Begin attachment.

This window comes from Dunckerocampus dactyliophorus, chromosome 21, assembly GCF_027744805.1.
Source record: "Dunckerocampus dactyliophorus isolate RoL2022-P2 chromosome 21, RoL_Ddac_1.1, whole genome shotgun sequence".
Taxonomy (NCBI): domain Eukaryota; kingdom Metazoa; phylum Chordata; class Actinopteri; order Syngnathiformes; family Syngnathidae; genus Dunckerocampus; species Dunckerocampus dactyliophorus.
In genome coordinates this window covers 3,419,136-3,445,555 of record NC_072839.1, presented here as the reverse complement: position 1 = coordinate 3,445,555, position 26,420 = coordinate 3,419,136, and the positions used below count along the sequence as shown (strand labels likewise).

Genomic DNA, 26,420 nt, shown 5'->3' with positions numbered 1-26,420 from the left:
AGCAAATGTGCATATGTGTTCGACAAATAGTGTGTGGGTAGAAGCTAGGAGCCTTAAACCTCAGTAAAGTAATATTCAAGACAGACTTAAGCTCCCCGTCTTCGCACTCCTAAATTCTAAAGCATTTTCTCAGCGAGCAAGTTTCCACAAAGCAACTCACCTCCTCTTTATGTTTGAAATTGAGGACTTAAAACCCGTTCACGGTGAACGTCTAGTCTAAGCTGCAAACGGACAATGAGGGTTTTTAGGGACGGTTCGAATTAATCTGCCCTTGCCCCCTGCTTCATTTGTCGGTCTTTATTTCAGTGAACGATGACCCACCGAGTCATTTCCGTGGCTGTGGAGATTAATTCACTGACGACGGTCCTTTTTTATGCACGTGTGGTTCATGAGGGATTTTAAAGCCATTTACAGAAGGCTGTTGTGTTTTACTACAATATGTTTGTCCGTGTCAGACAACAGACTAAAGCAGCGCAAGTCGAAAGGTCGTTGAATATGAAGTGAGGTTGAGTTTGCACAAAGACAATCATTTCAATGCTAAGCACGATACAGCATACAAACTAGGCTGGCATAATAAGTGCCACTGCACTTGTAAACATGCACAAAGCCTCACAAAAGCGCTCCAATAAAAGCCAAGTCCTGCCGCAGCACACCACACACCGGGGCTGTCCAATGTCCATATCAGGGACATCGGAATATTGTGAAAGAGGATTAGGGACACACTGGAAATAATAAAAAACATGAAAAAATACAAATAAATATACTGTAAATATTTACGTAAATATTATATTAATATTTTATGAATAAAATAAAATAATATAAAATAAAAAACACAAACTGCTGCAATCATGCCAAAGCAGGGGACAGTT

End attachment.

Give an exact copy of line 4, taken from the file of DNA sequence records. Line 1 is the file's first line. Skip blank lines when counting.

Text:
In genome coordinates this window covers 3,419,136-3,445,555 of record NC_072839.1, presented here as the reverse complement: position 1 = coordinate 3,445,555, position 26,420 = coordinate 3,419,136, and the positions used below count along the sequence as shown (strand labels likewise).